Fish and Wildlife Service, Interior.
Notice of an amended 12-month petition finding.
We, the U.S. Fish and Wildlife Service (Service), announce an amended 12-month finding on a petition to list the Sierra Nevada distinct population segment (DPS) of the mountain yellow-legged frog (Rana muscosa) under the Endangered Species Act of 1973, as amended (Act). We are amending our previous 12-month petition finding, which found that listing is warranted but precluded, by revising the preclusion and expeditious progress section of that finding.
The finding announced in this document was made on June 25, 2007.
Supporting documentation used in the development of this amended 12-month finding will be available for inspection, by appointment, during normal business hours at the Endangered Species Program, Division of Conservation and Classification, U.S. Fish and Wildlife Service, 4401 N. Fairfax Drive, Room 420, Arlington, VA 22203. Comments and materials received, as well as supporting documentation used in the development of the initial 12-month finding published on January 16, 2003 (68 FR 2283), are available for inspection, by appointment, during normal business hours at the Sacramento Fish and Wildlife Office, U.S. Fish and Wildlife Service, 2800 Cottage Way, Room W-2605, Sacramento, CA 95825.Start Further Info
FOR FURTHER INFORMATION CONTACT:
Chris Nolin, Chief, Division of Conservation and Classification, Endangered Species Program (see ADDRESSES section) (telephone 703-358-2171). Persons who use a telecommunications device for the deaf (TDD) may call the Federal Information Relay Service (FIRS) at 1-800-877-8339, 24 hours a day, 7 days a week.End Further Info End Preamble Start Supplemental Information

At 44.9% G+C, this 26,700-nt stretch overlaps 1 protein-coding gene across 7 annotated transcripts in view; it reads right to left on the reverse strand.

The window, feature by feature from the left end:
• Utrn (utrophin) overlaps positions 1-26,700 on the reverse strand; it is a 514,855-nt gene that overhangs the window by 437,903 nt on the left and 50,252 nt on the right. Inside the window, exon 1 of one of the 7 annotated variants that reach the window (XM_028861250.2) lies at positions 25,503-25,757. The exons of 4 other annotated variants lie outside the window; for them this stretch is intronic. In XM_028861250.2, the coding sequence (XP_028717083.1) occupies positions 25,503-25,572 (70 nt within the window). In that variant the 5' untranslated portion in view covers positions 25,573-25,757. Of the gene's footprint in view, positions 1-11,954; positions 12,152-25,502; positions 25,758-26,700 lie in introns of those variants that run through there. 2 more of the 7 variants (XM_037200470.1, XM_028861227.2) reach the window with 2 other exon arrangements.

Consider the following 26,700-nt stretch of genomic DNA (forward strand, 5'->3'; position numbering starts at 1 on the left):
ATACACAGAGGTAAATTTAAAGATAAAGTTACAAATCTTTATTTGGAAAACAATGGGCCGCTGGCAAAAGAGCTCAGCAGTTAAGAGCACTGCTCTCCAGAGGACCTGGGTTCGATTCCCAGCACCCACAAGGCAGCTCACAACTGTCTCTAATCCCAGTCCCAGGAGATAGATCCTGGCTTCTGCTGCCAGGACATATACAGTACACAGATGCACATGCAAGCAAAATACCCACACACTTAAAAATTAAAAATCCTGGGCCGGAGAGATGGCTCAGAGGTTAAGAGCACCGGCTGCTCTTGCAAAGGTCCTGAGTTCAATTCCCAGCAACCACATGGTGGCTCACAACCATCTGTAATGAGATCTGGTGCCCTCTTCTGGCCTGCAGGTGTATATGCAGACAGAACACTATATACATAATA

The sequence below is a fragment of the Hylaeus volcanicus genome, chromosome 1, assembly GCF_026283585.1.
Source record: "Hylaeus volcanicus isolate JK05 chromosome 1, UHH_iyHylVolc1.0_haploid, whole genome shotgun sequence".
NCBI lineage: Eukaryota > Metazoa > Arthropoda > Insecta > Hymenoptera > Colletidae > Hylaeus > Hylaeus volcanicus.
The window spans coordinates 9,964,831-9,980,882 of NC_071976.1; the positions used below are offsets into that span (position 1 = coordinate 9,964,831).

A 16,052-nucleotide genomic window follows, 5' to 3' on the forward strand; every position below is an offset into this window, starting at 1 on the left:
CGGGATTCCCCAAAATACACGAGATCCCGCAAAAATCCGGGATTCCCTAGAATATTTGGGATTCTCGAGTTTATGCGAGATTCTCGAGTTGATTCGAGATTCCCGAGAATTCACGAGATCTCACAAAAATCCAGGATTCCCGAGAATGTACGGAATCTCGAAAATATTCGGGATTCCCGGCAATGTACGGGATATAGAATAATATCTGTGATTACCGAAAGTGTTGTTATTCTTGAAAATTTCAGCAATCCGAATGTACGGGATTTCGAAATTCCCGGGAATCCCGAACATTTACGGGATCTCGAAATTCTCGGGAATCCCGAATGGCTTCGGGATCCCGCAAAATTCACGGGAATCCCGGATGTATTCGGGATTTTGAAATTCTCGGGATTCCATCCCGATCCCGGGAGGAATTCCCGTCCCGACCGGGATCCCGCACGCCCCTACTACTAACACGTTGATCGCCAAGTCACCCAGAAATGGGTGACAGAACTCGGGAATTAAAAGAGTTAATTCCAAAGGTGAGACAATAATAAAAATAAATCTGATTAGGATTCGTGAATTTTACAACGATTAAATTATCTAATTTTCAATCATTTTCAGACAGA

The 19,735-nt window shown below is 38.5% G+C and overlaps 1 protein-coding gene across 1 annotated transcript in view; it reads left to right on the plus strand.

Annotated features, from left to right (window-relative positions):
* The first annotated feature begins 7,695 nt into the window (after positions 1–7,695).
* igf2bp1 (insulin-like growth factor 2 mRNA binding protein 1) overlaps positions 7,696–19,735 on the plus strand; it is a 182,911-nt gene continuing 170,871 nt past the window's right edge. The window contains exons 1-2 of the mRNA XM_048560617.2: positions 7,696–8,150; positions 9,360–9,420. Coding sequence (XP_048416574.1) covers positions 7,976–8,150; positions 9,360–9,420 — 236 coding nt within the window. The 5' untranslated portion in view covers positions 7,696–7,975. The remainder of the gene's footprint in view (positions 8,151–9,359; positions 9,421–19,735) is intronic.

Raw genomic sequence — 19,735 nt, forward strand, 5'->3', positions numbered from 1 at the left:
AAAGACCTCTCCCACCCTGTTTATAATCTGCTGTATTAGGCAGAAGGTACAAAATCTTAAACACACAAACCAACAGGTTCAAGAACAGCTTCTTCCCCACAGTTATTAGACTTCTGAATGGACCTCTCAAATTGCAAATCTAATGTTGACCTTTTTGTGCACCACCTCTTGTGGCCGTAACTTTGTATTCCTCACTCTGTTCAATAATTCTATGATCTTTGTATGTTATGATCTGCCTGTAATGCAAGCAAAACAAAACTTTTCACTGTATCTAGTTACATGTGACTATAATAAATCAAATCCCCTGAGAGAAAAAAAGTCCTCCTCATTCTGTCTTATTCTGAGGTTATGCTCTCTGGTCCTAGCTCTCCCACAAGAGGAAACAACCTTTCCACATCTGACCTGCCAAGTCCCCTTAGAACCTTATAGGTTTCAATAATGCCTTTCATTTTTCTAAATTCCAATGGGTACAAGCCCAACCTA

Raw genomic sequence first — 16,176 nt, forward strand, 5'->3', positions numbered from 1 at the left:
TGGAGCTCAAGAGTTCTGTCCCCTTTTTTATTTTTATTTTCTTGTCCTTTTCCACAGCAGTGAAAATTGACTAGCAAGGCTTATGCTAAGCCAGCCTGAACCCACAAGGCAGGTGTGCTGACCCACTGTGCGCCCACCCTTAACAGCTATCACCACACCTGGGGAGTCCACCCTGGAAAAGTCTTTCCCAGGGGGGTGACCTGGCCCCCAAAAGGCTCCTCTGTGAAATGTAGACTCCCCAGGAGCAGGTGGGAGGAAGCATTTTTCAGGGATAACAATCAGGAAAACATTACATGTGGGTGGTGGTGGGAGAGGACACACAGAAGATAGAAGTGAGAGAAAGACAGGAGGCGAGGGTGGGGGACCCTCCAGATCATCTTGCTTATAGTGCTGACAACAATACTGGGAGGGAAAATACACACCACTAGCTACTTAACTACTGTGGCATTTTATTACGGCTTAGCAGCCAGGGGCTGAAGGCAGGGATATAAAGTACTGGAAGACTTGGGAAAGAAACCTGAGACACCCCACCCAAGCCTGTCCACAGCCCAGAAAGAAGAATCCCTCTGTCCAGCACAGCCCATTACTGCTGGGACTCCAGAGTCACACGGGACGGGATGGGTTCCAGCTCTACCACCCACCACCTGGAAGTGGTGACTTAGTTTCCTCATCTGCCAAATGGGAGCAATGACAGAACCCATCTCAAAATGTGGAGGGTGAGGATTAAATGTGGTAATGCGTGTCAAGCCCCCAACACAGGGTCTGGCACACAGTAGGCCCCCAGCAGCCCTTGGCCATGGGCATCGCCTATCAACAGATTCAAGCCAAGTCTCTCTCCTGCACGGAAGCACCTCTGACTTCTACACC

Section 4(b)(3)(B) of the Endangered Species Act of 1973, as amended (Act) (16 U.S.C. 1531 et seq.), requires that, for any petition to revise the Lists of Endangered and Threatened Wildlife and Plants that contains substantial scientific or commercial information that the petitioned action may be warranted, we make a finding within 12 months of the date of the receipt of the petition on whether the petitioned action is: (a) Not warranted, (b) warranted, or (c) warranted, but that the immediate proposal of a regulation implementing the petitioned action is precluded by other pending proposals to determine whether any species is threatened or endangered, and expeditious progress is being made to add or remove qualified species from the Lists of Endangered and Threatened Wildlife and Plants (Lists). Such 12-Start Printed Page 34658month findings are to be published promptly in the Federal Register. In addition, section 4(b)(3)(C) of the Act requires that a petition for which the requested action is found to be warranted but precluded shall be treated as though resubmitted on the date of such finding, requiring a subsequent finding to be made within 12 months; we refer to such findings as “resubmitted petition findings.”